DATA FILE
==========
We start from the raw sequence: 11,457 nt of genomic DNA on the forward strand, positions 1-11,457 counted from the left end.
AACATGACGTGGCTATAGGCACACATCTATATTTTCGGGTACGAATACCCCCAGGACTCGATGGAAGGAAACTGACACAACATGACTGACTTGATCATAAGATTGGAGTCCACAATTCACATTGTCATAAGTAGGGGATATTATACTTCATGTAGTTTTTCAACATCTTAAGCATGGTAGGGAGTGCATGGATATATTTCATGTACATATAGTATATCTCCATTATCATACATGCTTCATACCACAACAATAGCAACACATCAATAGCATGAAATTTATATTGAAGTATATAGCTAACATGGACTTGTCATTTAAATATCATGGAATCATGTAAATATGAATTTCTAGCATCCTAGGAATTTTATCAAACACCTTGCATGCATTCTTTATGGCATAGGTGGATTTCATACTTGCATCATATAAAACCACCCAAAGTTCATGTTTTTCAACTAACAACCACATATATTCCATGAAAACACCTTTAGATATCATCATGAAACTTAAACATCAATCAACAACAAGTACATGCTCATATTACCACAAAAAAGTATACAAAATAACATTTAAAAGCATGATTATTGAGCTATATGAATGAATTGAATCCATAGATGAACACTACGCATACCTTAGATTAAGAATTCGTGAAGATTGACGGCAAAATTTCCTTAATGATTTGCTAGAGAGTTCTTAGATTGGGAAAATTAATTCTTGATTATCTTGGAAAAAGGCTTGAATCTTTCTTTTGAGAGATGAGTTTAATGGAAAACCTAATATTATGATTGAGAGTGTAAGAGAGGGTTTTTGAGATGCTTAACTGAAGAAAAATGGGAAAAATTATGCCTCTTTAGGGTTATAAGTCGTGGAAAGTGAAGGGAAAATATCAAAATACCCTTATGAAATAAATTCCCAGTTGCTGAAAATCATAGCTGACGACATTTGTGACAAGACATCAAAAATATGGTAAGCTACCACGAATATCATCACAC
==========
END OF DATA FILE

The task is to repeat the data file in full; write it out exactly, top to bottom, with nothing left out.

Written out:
We start from the raw sequence: 11,457 nt of genomic DNA on the forward strand, positions 1-11,457 counted from the left end.
AACATGACGTGGCTATAGGCACACATCTATATTTTCGGGTACGAATACCCCCAGGACTCGATGGAAGGAAACTGACACAACATGACTGACTTGATCATAAGATTGGAGTCCACAATTCACATTGTCATAAGTAGGGGATATTATACTTCATGTAGTTTTTCAACATCTTAAGCATGGTAGGGAGTGCATGGATATATTTCATGTACATATAGTATATCTCCATTATCATACATGCTTCATACCACAACAATAGCAACACATCAATAGCATGAAATTTATATTGAAGTATATAGCTAACATGGACTTGTCATTTAAATATCATGGAATCATGTAAATATGAATTTCTAGCATCCTAGGAATTTTATCAAACACCTTGCATGCATTCTTTATGGCATAGGTGGATTTCATACTTGCATCATATAAAACCACCCAAAGTTCATGTTTTTCAACTAACAACCACATATATTCCATGAAAACACCTTTAGATATCATCATGAAACTTAAACATCAATCAACAACAAGTACATGCTCATATTACCACAAAAAAGTATACAAAATAACATTTAAAAGCATGATTATTGAGCTATATGAATGAATTGAATCCATAGATGAACACTACGCATACCTTAGATTAAGAATTCGTGAAGATTGACGGCAAAATTTCCTTAATGATTTGCTAGAGAGTTCTTAGATTGGGAAAATTAATTCTTGATTATCTTGGAAAAAGGCTTGAATCTTTCTTTTGAGAGATGAGTTTAATGGAAAACCTAATATTATGATTGAGAGTGTAAGAGAGGGTTTTTGAGATGCTTAACTGAAGAAAAATGGGAAAAATTATGCCTCTTTAGGGTTATAAGTCGTGGAAAGTGAAGGGAAAATATCAAAATACCCTTATGAAATAAATTCCCAGTTGCTGAAAATCATAGCTGACGACATTTGTGACAAGACATCAAAAATATGGTAAGCTACCACGAATATCATCACAC